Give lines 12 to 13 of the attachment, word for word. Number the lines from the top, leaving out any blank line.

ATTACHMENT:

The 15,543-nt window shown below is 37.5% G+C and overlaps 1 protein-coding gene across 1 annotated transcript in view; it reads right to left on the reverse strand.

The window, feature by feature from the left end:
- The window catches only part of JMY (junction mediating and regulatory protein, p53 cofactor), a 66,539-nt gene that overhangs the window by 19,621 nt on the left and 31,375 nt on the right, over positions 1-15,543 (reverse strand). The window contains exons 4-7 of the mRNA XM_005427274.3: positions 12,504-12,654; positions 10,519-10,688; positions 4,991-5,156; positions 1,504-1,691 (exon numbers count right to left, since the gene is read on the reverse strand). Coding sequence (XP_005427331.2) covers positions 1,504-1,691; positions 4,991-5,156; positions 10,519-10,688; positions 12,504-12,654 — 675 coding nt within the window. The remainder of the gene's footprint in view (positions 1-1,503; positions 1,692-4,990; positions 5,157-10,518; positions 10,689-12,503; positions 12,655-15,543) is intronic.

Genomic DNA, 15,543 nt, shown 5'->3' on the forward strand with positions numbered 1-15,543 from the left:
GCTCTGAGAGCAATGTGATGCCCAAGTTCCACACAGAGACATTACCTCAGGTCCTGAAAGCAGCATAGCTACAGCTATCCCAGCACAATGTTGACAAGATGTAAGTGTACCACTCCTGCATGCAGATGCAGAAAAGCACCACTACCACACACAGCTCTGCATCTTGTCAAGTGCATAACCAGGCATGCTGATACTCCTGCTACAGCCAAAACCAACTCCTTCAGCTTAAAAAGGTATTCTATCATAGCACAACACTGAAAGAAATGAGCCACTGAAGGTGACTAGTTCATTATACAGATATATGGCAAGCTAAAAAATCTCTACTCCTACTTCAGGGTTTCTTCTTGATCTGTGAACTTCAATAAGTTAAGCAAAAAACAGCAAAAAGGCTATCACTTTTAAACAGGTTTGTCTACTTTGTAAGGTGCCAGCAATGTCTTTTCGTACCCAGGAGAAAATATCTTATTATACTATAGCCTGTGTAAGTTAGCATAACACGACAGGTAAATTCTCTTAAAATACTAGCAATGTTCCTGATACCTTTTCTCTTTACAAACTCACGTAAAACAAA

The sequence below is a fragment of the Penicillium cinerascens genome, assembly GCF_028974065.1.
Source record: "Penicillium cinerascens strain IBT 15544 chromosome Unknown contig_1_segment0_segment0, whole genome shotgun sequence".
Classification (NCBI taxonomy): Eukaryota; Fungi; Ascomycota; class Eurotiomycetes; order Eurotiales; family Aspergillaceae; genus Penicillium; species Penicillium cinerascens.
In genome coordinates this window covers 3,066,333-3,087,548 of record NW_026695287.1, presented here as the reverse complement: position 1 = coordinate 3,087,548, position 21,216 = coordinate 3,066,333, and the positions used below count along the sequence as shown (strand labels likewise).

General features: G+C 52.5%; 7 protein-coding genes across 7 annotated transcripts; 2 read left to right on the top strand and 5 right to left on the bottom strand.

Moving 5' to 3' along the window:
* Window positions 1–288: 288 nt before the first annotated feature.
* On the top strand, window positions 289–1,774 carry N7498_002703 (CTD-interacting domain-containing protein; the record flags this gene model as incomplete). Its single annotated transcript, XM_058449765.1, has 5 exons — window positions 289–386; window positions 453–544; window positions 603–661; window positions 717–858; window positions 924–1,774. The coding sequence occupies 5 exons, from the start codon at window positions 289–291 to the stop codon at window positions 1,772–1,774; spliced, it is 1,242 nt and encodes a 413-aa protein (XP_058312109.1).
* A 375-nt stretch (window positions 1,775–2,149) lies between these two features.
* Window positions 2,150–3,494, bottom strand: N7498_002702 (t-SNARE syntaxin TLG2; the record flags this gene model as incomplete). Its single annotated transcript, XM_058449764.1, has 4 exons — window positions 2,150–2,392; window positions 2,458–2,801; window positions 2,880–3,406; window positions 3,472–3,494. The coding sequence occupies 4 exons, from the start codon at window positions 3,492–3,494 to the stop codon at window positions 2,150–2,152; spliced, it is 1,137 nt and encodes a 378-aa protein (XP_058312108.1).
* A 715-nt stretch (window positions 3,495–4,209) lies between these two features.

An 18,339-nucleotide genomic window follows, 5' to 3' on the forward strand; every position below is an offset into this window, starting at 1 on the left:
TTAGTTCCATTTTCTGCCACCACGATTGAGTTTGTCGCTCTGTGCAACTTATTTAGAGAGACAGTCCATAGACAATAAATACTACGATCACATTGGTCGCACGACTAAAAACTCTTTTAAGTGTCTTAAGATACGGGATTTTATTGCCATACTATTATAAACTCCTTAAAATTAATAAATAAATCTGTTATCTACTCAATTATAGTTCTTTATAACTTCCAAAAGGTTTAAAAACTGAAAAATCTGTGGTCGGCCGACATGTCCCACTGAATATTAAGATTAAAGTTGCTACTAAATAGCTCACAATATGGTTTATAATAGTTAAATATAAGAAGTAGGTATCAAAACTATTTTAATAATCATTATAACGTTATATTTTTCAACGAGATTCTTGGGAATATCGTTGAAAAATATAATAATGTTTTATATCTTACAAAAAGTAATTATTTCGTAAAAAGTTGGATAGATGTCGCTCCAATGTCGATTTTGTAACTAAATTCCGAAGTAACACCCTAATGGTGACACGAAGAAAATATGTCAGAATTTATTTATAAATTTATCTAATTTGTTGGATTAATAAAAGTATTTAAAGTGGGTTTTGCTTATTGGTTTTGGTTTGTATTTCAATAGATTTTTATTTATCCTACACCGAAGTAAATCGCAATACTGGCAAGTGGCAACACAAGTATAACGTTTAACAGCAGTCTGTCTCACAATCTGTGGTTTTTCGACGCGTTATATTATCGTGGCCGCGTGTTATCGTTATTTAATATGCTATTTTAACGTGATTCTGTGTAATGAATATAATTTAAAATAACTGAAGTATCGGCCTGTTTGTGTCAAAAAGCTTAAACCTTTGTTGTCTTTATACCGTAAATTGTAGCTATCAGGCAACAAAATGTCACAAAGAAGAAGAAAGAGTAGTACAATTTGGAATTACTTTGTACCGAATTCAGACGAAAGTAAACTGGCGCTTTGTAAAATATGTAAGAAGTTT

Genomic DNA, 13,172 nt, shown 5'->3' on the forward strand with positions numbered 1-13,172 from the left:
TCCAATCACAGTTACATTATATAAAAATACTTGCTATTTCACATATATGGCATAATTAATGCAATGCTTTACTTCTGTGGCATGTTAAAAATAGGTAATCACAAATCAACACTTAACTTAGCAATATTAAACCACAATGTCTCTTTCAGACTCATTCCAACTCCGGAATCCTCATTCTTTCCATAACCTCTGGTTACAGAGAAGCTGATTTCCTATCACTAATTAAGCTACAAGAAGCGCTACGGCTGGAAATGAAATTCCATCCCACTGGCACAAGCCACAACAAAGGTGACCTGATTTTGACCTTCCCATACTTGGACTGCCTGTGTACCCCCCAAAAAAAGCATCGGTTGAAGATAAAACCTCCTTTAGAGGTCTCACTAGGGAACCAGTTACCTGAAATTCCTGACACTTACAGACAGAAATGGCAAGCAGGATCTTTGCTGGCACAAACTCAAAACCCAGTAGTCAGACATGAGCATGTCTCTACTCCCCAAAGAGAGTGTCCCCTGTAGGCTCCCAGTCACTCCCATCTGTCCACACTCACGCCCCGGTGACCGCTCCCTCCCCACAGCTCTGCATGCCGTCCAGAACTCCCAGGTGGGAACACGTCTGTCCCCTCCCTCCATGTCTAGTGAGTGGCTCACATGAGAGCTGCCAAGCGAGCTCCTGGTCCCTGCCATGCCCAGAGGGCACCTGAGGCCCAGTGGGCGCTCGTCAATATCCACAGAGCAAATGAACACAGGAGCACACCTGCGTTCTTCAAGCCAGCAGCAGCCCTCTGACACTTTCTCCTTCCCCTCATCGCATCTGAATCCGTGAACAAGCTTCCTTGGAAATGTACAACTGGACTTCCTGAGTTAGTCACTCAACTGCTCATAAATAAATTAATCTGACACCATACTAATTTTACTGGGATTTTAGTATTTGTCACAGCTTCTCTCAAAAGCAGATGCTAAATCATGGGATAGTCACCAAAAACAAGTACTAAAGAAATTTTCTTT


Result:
* Window positions 1–288: 288 nt before the first annotated feature.
* On the top strand, window positions 289–1,774 carry N7498_002703 (CTD-interacting domain-containing protein; the record flags this gene model as incomplete). Its single annotated transcript, XM_058449765.1, has 5 exons — window positions 289–386; window positions 453–544; window positions 603–661; window positions 717–858; window positions 924–1,774. The coding sequence occupies 5 exons, from the start codon at window positions 289–291 to the stop codon at window positions 1,772–1,774; spliced, it is 1,242 nt and encodes a 413-aa protein (XP_058312109.1).